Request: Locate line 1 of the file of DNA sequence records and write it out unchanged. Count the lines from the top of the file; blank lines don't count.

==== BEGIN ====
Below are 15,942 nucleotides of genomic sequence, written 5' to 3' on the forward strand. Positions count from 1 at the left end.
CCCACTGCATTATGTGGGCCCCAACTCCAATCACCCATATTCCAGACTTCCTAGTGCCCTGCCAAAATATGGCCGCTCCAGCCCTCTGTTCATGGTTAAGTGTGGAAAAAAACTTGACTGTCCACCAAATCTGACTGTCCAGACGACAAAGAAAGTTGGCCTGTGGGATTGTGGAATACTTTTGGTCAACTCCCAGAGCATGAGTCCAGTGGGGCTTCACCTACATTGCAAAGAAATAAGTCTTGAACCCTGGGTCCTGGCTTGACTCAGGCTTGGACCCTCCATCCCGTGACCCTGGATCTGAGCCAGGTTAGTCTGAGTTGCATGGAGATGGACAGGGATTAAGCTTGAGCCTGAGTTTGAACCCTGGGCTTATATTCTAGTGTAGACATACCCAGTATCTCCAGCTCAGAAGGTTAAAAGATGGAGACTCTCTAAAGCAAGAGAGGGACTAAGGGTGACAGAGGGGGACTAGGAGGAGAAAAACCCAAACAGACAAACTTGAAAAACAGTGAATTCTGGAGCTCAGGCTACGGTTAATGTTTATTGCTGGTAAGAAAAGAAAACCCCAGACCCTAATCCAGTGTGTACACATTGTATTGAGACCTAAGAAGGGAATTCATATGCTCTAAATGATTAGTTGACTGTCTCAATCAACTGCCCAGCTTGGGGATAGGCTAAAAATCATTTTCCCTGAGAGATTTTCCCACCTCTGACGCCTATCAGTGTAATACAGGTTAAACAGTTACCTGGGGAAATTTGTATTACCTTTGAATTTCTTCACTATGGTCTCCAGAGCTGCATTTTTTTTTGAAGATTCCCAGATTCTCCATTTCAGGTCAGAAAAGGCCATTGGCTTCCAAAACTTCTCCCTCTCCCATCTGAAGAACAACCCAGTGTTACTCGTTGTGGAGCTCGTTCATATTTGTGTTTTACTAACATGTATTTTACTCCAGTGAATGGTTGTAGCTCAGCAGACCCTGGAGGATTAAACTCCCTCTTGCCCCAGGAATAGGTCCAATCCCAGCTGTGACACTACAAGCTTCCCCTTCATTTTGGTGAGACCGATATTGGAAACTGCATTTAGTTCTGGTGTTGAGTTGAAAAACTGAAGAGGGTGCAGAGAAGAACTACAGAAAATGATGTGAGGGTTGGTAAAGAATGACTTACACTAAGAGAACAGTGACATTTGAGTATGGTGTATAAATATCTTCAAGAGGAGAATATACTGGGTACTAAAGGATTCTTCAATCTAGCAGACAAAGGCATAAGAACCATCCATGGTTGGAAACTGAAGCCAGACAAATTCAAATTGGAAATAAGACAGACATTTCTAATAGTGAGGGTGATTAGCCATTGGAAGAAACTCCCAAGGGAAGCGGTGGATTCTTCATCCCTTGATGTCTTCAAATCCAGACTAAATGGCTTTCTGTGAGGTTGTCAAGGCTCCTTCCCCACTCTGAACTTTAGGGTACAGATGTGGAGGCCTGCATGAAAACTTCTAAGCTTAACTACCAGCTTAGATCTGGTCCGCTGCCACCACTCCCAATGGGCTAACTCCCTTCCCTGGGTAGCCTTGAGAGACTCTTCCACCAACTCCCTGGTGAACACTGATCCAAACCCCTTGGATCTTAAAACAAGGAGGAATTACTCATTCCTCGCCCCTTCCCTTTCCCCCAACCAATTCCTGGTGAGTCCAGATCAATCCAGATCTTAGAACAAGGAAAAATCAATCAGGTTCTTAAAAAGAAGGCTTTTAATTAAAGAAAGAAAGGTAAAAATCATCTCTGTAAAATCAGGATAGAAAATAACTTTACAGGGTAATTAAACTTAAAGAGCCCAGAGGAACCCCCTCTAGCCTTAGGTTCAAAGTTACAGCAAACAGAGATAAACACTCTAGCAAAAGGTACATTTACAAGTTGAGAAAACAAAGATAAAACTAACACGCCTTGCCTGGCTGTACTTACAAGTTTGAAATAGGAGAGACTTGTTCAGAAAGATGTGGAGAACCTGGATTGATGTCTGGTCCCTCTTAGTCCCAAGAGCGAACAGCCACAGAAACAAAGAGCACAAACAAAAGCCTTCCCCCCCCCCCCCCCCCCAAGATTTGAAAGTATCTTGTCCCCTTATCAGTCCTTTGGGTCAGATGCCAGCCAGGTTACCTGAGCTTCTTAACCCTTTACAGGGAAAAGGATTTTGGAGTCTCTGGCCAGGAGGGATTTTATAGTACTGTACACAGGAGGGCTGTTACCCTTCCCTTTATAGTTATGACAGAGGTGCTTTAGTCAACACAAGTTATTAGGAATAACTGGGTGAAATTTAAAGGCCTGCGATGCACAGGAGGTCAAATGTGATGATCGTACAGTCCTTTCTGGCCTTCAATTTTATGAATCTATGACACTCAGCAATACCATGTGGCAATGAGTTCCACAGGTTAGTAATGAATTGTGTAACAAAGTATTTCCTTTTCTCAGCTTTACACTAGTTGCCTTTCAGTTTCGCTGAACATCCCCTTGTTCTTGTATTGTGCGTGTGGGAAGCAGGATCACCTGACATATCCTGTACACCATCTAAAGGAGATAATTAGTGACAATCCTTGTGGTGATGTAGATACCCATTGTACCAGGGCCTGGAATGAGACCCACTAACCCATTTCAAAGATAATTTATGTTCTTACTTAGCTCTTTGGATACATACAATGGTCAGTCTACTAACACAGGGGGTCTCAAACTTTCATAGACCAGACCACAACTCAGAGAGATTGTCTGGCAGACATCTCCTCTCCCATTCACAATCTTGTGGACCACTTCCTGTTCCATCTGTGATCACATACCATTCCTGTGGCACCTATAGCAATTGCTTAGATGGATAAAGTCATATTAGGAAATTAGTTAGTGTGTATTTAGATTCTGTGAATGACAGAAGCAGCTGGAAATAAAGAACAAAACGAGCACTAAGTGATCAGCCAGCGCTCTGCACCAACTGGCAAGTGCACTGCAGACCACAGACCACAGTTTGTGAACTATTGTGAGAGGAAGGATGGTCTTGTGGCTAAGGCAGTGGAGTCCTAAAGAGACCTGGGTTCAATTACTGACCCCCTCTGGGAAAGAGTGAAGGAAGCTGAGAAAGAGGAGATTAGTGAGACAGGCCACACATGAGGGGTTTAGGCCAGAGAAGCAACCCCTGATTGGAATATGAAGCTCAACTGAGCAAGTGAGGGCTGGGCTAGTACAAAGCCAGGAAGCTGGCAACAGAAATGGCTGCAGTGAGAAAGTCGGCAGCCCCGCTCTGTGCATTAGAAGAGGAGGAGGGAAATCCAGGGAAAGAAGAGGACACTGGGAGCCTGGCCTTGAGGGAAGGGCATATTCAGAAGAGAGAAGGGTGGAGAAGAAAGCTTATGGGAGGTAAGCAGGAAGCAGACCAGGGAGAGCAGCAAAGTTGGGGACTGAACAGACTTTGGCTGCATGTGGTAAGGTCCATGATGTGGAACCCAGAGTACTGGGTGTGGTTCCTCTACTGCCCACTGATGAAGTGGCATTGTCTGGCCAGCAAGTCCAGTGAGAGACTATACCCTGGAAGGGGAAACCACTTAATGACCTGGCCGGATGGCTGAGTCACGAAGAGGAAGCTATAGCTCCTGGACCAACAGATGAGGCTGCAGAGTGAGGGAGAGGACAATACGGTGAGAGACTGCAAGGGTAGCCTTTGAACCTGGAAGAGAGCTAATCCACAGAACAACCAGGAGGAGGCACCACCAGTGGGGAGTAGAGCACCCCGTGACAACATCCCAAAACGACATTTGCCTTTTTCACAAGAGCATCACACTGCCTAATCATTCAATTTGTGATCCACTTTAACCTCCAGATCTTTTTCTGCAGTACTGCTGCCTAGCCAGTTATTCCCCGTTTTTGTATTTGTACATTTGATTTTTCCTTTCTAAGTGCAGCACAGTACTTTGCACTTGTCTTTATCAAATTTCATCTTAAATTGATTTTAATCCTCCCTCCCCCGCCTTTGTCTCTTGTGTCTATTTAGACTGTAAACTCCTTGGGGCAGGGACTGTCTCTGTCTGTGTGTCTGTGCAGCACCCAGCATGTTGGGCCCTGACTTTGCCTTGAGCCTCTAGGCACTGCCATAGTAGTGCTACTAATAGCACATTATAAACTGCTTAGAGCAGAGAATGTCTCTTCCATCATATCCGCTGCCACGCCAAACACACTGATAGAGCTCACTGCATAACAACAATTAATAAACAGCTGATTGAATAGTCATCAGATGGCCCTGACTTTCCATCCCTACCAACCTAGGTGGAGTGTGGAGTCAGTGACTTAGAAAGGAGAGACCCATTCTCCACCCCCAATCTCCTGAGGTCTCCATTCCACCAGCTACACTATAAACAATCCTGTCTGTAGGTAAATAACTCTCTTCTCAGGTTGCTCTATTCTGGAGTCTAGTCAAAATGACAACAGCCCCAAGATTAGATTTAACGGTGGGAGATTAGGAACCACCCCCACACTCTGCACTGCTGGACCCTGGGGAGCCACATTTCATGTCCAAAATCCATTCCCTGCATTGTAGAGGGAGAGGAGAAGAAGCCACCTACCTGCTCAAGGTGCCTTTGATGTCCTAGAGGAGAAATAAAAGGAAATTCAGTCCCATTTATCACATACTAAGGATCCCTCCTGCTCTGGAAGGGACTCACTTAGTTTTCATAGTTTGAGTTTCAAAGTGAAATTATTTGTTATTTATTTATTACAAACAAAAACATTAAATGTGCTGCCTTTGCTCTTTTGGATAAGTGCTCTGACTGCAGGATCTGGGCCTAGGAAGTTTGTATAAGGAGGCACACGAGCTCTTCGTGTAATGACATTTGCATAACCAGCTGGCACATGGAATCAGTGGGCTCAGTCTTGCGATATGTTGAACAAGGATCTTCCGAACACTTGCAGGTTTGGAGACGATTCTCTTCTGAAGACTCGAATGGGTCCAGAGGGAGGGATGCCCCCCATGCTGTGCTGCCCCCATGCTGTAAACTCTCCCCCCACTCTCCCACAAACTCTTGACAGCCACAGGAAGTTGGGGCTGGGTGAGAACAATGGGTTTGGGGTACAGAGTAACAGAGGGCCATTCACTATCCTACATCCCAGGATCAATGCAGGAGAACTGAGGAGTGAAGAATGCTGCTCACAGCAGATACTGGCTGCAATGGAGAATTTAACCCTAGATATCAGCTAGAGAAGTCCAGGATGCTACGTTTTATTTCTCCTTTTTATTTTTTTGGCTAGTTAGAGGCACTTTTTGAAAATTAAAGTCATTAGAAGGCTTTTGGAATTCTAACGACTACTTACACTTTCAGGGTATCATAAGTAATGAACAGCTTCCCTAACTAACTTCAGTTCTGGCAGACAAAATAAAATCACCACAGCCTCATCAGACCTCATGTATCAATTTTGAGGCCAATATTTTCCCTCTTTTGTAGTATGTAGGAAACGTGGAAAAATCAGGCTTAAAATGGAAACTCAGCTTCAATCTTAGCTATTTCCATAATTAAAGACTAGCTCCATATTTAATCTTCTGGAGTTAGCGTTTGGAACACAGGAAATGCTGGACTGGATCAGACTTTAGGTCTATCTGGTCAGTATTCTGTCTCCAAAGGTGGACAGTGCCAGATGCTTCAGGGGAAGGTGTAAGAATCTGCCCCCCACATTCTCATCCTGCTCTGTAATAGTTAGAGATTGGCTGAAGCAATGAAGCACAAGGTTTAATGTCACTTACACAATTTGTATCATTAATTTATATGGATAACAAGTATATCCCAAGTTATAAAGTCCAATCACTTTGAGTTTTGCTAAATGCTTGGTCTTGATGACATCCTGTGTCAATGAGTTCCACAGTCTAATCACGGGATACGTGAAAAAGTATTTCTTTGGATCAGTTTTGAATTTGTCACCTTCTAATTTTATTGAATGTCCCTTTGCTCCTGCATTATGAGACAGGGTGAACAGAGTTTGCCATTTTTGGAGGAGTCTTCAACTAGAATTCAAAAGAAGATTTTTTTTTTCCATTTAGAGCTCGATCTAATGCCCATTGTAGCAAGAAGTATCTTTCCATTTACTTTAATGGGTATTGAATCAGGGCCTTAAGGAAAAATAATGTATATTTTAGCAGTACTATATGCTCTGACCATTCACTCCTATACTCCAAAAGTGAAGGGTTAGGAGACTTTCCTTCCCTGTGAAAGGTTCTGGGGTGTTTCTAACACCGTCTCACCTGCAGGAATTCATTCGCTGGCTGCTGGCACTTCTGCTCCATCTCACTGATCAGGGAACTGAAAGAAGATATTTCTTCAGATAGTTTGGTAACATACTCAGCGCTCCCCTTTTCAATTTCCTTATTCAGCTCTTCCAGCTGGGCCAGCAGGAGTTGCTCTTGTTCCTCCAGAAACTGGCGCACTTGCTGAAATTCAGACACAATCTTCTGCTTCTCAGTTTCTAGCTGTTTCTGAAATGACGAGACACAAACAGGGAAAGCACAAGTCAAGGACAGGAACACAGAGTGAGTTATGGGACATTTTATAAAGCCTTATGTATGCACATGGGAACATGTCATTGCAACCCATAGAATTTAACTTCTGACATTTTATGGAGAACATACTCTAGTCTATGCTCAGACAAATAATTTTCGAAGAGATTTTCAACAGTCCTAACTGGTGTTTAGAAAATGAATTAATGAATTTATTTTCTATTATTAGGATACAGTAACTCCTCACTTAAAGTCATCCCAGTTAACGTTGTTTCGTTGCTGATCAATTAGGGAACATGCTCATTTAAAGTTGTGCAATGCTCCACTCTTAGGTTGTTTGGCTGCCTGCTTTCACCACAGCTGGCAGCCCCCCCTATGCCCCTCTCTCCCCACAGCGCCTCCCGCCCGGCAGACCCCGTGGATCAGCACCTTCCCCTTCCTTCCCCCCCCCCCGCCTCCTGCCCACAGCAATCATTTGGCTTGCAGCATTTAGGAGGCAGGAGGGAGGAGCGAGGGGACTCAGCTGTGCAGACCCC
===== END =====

Below are 15,942 nucleotides of genomic sequence, written 5' to 3' on the forward strand. Positions count from 1 at the left end.